The fact remains that, if Iran’s leaders truly wanted to cross the point of no return, they could have attacked American diplomatic facilities in over a dozen countries in the region, including Iraq, Israel, Jordan, and many others. Alternatively, they could have directed their ire against American political and commercial targets in Saudi Arabia, of which there are countless. They could have also sent an unmistakably ominous message to the global financial markets by attacking energy facilities in the region, or by blocking maritime traffic in the Strait of Hormuz. Or they could have carried out all of the above simultaneously, thus virtually ensuring a US response, which would in turn ignite an all-out war. But they didn’t —which should be interpreted that the IRGC is not, for now, interested in going to war. Read more of this post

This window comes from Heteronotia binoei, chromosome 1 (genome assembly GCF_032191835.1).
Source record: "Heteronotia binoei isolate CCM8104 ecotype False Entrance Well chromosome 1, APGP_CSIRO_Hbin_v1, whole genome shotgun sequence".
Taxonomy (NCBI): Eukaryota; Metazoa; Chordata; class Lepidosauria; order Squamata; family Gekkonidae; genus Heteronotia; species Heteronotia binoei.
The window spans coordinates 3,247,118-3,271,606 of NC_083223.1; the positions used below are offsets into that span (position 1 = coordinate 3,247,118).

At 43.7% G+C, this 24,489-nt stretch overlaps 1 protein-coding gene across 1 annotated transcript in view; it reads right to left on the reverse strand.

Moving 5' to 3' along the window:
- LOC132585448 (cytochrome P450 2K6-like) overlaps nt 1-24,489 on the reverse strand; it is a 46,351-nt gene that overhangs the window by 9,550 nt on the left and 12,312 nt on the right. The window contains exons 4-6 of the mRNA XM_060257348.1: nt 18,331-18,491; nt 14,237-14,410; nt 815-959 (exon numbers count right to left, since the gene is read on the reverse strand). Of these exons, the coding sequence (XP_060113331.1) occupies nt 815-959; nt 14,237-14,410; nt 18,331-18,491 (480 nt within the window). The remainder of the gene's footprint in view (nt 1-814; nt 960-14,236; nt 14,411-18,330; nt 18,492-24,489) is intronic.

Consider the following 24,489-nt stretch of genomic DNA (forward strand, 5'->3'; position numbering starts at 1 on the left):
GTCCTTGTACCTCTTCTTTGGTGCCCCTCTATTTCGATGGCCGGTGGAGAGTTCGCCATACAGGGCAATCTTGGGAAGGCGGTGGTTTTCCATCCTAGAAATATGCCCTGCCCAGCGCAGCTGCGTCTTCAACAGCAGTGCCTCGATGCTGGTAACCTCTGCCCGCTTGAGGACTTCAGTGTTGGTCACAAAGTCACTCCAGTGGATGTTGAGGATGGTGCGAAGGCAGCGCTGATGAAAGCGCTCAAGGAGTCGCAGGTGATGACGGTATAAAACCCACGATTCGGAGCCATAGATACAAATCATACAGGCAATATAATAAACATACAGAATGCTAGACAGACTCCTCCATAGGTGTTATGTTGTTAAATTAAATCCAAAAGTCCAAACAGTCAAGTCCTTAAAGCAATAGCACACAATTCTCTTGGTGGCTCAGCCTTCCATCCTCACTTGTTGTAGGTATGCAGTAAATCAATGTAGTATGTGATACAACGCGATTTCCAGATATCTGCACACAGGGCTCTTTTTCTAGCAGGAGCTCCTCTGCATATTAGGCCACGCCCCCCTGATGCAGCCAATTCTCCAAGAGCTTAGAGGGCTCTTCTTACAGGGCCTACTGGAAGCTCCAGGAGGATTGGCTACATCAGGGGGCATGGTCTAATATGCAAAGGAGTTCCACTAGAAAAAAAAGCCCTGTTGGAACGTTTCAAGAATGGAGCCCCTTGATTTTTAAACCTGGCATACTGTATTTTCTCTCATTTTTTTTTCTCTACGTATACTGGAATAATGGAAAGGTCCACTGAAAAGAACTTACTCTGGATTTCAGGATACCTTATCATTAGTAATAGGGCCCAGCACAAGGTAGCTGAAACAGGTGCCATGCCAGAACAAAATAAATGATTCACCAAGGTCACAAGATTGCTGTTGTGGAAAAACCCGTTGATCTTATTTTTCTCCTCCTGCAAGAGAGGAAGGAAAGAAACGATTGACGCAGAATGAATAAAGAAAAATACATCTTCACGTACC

Analysis: Middle East on verge of new regional war as US kills top Iran general

Qasem SoleimaniIn an act whose implications are impossible to overstate, the United States has assassinated General Qasem Soleimani, arguably Iran’s second most powerful official. In the early hours of this morning, the entire Middle East stood on the verge of a regional war as the US Department of Defense announced it killed Soleimani in a “defensive action […] aimed at deterring future Iranian attack plans”. But Soleimani’s killing will be seen by the Iranian government as nothing short of an official declaration of war. Tehran’s next move will determine the precise form this new war will take.

The United States, Israel and Saudi Arabia have targeted Soleimani for assassination for over a decade. In 2019 alone, Iran reported over half a dozen alleged plots to kill the general, the most recent of which was in early October. Soleimani’s killing is therefore not surprising. Moreover, Washington’s move rests on a number of crucial calculations by the White House, which help explain why US President Donald Trump made the decision to kill Soleimani, and why he did so now.